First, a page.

EU to outline Internet freedom strategy
The European Union will outline a strategy on Monday to support activists living under repressive governments who are using technology to organise, mobilise and exercise their rights, European Commissioner Neelie Kroes said today.world Updated: Dec 09, 2011 22:03 IST
The European Union will outline a strategy on Monday to support activists living under repressive governments who are using technology to organise, mobilise and exercise their rights, European Commissioner Neelie Kroes said on Friday.
Echoing remarks made on Thursday by US Secretary of State Hillary Clinton on Internet restrictions in Russia, Syria and China, Kroes said the Arab Spring had been a wake-up call about the relationship between technology and human rights.
The use of social networking websites during this year's popular uprisings in the Arab world helped bring down authoritarian governments in Egypt and Tunisia and prompted counter attacks by governments against the Internet.
In Russia, prominent anti-corruption blogger Alexei Navalny was jailed this week for 15 days after taking part in anti-government protests over ballot-stuffing and other irregularities in Sunday's parliamentary elections.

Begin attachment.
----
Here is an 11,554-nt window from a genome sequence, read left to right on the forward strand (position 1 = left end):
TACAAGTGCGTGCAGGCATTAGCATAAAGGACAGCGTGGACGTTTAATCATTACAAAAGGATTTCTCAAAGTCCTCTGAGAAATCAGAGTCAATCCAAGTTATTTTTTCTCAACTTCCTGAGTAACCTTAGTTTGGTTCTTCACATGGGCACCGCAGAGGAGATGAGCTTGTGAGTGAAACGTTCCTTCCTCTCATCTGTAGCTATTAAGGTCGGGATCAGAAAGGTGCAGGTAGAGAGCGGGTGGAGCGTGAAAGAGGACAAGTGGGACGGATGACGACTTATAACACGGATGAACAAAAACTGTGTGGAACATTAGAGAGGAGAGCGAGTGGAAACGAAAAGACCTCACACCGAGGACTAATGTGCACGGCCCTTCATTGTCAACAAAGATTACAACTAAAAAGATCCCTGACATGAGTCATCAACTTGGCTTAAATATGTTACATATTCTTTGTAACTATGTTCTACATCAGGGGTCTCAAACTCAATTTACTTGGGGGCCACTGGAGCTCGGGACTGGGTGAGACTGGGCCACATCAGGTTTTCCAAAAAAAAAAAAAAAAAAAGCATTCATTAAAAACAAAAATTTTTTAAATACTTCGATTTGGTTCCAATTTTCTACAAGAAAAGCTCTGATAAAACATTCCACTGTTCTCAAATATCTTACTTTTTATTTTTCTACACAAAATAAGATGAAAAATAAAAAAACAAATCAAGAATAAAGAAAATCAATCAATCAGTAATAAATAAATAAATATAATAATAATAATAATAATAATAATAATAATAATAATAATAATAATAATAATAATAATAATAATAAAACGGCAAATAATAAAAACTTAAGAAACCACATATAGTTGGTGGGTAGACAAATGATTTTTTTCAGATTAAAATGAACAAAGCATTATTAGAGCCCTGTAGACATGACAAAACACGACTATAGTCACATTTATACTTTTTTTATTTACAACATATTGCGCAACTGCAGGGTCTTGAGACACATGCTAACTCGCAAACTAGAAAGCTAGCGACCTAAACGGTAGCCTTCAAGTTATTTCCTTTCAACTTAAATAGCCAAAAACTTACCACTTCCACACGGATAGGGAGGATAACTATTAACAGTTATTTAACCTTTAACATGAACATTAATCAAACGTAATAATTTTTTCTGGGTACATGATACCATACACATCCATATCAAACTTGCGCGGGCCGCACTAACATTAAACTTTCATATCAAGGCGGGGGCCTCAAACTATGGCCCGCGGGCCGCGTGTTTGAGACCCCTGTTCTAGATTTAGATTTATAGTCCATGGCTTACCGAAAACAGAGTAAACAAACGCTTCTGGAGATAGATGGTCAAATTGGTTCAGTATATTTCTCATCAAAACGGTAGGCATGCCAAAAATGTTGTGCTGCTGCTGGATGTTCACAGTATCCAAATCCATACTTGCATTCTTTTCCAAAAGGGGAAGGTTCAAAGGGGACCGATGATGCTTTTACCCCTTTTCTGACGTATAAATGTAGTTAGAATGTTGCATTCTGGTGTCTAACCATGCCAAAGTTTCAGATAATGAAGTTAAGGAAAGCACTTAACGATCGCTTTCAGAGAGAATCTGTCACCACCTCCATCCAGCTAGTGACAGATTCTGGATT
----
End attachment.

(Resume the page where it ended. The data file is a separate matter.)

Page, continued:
Kroes, responsible for the EU's digital policy, told a Dutch conference on Internet freedom she had been inspired by meetings with activists fighting for democracy in their countries.
"I am committed to doing whatever I can to support their cause," Kroes said. "On Monday we will be announcing further details about how we can take this forward."
Kroes also urged technology companies to be transparent about equipment they were selling to governments who might use it to repress their citizens.
"If technology is used by certain repressive governments to identify innocent citizens and put their life or freedom in danger, we ought to know," she said.
"I think it is high time for the industry to decide where they stand, and what they are going to do. If not as a moral issue, then as an issue of corporate reputation. Being known for selling despots the tools of their repression is, to say the least, bad PR."